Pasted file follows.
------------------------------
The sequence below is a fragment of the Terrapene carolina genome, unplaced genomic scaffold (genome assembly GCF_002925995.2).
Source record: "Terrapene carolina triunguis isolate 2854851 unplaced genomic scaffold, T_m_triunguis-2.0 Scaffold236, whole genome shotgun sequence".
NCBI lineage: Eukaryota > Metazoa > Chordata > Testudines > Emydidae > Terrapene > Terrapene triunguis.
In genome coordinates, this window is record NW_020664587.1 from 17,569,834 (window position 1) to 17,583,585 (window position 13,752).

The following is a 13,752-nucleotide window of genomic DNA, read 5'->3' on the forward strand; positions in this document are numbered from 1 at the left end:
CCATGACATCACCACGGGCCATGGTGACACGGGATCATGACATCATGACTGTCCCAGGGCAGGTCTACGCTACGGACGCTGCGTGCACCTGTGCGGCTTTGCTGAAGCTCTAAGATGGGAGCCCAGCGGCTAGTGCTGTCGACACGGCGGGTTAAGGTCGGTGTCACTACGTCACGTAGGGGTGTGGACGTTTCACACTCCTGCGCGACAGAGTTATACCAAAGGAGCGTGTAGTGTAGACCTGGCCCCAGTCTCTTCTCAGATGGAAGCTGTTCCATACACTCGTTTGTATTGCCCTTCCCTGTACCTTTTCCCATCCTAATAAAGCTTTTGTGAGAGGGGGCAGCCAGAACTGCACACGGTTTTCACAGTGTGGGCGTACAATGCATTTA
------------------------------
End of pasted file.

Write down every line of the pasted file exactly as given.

The sequence below is a fragment of the Terrapene carolina genome, unplaced genomic scaffold (genome assembly GCF_002925995.2).
Source record: "Terrapene carolina triunguis isolate 2854851 unplaced genomic scaffold, T_m_triunguis-2.0 Scaffold236, whole genome shotgun sequence".
NCBI lineage: Eukaryota > Metazoa > Chordata > Testudines > Emydidae > Terrapene > Terrapene triunguis.
In genome coordinates, this window is record NW_020664587.1 from 17,569,834 (window position 1) to 17,583,585 (window position 13,752).

The following is a 13,752-nucleotide window of genomic DNA, read 5'->3' on the forward strand; positions in this document are numbered from 1 at the left end:
CCATGACATCACCACGGGCCATGGTGACACGGGATCATGACATCATGACTGTCCCAGGGCAGGTCTACGCTACGGACGCTGCGTGCACCTGTGCGGCTTTGCTGAAGCTCTAAGATGGGAGCCCAGCGGCTAGTGCTGTCGACACGGCGGGTTAAGGTCGGTGTCACTACGTCACGTAGGGGTGTGGACGTTTCACACTCCTGCGCGACAGAGTTATACCAAAGGAGCGTGTAGTGTAGACCTGGCCCCAGTCTCTTCTCAGATGGAAGCTGTTCCATACACTCGTTTGTATTGCCCTTCCCTGTACCTTTTCCCATCCTAATAAAGCTTTTGTGAGAGGGGGCAGCCAGAACTGCACACGGTTTTCACAGTGTGGGCGTACAATGCATTTA